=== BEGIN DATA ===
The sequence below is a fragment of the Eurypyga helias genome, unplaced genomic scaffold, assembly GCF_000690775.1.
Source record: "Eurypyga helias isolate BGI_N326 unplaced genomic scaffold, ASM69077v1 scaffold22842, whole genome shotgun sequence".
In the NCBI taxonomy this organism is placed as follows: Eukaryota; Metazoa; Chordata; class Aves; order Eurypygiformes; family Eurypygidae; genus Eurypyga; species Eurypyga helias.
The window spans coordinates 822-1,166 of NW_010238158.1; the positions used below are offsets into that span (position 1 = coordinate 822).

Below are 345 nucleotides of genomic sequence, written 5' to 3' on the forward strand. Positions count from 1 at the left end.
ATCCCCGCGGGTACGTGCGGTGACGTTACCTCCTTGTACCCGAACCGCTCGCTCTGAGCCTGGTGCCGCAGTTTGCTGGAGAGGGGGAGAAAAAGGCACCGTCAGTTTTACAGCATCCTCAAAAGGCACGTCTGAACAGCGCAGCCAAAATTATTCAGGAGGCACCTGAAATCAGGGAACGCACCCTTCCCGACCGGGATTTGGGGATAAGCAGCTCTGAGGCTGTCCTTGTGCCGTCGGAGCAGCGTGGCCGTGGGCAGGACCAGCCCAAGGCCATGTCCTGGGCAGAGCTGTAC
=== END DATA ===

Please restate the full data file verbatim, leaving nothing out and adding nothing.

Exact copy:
The sequence below is a fragment of the Eurypyga helias genome, unplaced genomic scaffold, assembly GCF_000690775.1.
Source record: "Eurypyga helias isolate BGI_N326 unplaced genomic scaffold, ASM69077v1 scaffold22842, whole genome shotgun sequence".
In the NCBI taxonomy this organism is placed as follows: Eukaryota; Metazoa; Chordata; class Aves; order Eurypygiformes; family Eurypygidae; genus Eurypyga; species Eurypyga helias.
The window spans coordinates 822-1,166 of NW_010238158.1; the positions used below are offsets into that span (position 1 = coordinate 822).

Below are 345 nucleotides of genomic sequence, written 5' to 3' on the forward strand. Positions count from 1 at the left end.
ATCCCCGCGGGTACGTGCGGTGACGTTACCTCCTTGTACCCGAACCGCTCGCTCTGAGCCTGGTGCCGCAGTTTGCTGGAGAGGGGGAGAAAAAGGCACCGTCAGTTTTACAGCATCCTCAAAAGGCACGTCTGAACAGCGCAGCCAAAATTATTCAGGAGGCACCTGAAATCAGGGAACGCACCCTTCCCGACCGGGATTTGGGGATAAGCAGCTCTGAGGCTGTCCTTGTGCCGTCGGAGCAGCGTGGCCGTGGGCAGGACCAGCCCAAGGCCATGTCCTGGGCAGAGCTGTAC